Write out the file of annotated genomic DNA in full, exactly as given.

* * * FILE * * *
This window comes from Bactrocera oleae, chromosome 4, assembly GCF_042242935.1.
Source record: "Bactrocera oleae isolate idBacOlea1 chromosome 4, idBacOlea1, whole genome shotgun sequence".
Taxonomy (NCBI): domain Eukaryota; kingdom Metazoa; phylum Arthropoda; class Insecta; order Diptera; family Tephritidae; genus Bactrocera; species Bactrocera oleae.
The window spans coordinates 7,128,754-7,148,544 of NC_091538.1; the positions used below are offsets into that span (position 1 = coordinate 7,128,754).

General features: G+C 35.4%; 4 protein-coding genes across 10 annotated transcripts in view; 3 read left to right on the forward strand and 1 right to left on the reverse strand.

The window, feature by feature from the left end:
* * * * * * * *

This window comes from Bactrocera oleae, chromosome 4, assembly GCF_042242935.1.
Source record: "Bactrocera oleae isolate idBacOlea1 chromosome 4, idBacOlea1, whole genome shotgun sequence".
Taxonomy (NCBI): domain Eukaryota; kingdom Metazoa; phylum Arthropoda; class Insecta; order Diptera; family Tephritidae; genus Bactrocera; species Bactrocera oleae.
The window spans coordinates 7,128,754-7,148,544 of NC_091538.1; the positions used below are offsets into that span (position 1 = coordinate 7,128,754).

General features: G+C 35.4%; 4 protein-coding genes across 10 annotated transcripts in view; 3 read left to right on the forward strand and 1 right to left on the reverse strand.

The window, feature by feature from the left end: